Rapada: Make attainable resolutions for New Year

Manuel Rapada, Assistant City Editor

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After we prove the 2012 conspiracy theorists wrong and share some good times and food with our family and friends, let the countdown to 2013 begin.

Say whatever you want about the “New Year,” sappy metaphors included, but plenty of people take time to reflect on the past year, think about what could have been and set a resolution for the new year.

For 18 to 29 year olds, the usual resolutions top the 2013 list: fitness, finances and health. Becoming more educated and losing weight round out the top five, according to a survey from a company conducted by a retailer of FranklinCovey time management products such as planners.

After failing miserably, yet again, in 2011 to stay fit, I established a health-related resolution for 2012: drop soda cold turkey. Aside from eating jelly beans that turned out to be 7UP flavored, I’m in the home stretch of my resolution with flying colors.

While I wait for my endorsement deal from Minute Maid Light Lemonade, here are my tips to make that resolution last longer than a day or two.

Walk the fine line between realistic and challenging.

Sure, you want to save money or lose weight, but never accomplish a goal at the expense of your personal well-being. Ask family, friends and professionals such as a doctor to see if your goal is realistic. Although you know yourself best, remember that resolutions should be something you look forward to tackling and accomplishing.

Think of your resolution as a goal with key stages.

A good resolution should incorporate several milestones to keep you engaged throughout the year. Ran a mile for the first time in under nine minutes? Great! Work on your endurance and try to run two miles in under 18 minutes, or try to cut another 10-15 seconds from your mile run. Thinking of your resolution in terms of stages will ensure it becomes a goal you pursue year-round.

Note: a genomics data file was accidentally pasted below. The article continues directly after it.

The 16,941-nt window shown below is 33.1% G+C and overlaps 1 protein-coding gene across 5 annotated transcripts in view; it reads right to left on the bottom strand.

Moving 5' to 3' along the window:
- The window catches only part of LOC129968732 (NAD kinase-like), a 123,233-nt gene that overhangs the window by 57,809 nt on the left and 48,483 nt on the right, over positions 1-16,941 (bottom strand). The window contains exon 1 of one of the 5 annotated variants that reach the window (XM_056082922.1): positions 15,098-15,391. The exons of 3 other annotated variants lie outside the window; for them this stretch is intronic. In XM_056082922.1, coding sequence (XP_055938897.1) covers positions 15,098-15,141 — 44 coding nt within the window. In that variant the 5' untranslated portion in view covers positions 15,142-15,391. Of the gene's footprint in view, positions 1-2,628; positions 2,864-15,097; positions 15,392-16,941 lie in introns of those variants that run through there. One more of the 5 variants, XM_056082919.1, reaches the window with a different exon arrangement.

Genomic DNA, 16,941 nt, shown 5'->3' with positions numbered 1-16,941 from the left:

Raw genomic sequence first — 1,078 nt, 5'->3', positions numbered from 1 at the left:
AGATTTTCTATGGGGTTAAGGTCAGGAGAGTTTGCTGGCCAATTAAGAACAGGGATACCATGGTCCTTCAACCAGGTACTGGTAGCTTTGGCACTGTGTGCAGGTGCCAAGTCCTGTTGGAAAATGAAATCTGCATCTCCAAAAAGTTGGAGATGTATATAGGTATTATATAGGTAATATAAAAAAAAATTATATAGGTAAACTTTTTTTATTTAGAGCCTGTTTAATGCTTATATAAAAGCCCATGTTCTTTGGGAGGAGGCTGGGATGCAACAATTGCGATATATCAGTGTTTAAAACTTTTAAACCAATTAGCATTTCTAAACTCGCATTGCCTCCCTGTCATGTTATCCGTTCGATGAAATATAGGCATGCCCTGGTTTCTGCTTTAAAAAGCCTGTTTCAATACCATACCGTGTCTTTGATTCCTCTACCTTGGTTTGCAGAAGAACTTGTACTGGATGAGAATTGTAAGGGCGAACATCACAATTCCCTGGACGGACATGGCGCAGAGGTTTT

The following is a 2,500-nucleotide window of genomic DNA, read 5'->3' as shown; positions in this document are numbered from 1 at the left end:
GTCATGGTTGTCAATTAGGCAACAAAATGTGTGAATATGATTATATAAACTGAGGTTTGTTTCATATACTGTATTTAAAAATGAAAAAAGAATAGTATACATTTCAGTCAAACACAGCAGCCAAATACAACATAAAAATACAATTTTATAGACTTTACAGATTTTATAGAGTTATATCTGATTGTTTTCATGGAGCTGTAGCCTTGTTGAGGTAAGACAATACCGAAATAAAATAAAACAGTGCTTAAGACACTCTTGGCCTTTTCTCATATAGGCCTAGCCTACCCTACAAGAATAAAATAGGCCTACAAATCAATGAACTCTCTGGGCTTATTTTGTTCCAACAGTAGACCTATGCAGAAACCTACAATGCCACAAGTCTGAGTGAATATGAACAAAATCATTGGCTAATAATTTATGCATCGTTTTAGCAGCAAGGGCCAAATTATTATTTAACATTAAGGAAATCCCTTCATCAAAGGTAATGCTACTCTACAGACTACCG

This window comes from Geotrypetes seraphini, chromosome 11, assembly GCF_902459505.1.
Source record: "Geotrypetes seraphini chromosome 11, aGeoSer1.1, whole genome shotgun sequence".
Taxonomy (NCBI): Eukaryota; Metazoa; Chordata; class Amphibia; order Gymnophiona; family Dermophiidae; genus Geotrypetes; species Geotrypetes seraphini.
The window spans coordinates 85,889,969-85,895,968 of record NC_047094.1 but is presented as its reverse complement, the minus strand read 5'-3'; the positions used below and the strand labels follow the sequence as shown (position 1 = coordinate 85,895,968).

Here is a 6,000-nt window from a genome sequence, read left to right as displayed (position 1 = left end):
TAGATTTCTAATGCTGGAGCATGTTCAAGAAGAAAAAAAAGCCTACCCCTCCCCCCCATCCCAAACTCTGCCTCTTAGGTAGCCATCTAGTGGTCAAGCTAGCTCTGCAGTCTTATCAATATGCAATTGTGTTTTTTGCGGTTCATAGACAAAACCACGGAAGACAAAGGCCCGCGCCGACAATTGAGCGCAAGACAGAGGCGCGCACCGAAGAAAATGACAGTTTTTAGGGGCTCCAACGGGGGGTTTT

Celebrate milestones with a reward.

It takes time and effort to reach a certain goal. Take a cheat day: Grab your favorite guilty pleasure food or splurge on something from Whole Foods after saving so much from shopping at CVS. Just make sure your cheat day doesn’t turn into a cheat week.

Get your friends involved.

Most of those in the FranklinCovey survey said they found sharing their goal with friends was the most helpful way to pursue that goal. Your friends know if that habit is one you can realistically break and will “slap your hand” when you go for those hand-cut fries at Plex. Be sure to thank them, too, for taking time to support you and your resolution. 

Accept that you will probably fail. 

Just like Anderson Cooper and Kathy Griffin on New Year’s Eve, resolutions can turn into train wrecks mere days into the year. However, if you miss an exercise day at SPAC or drink one too many venti soy mocha whatevers at Norbucks, know that there’s still hope for your resolution! How you respond to any misstep is so important.

Don’t brush off the error as an example of weakness but as a sign of the past you are trying so hard not to repeat. Whenever you feel frustrated, seek comfort in friends, family and other supporters on campus. Also, search for “You are more beautiful than Cinderella” on YouTube. Ellie Kemper wants you to succeed, too. Happy holidays, and happy resolution setting!

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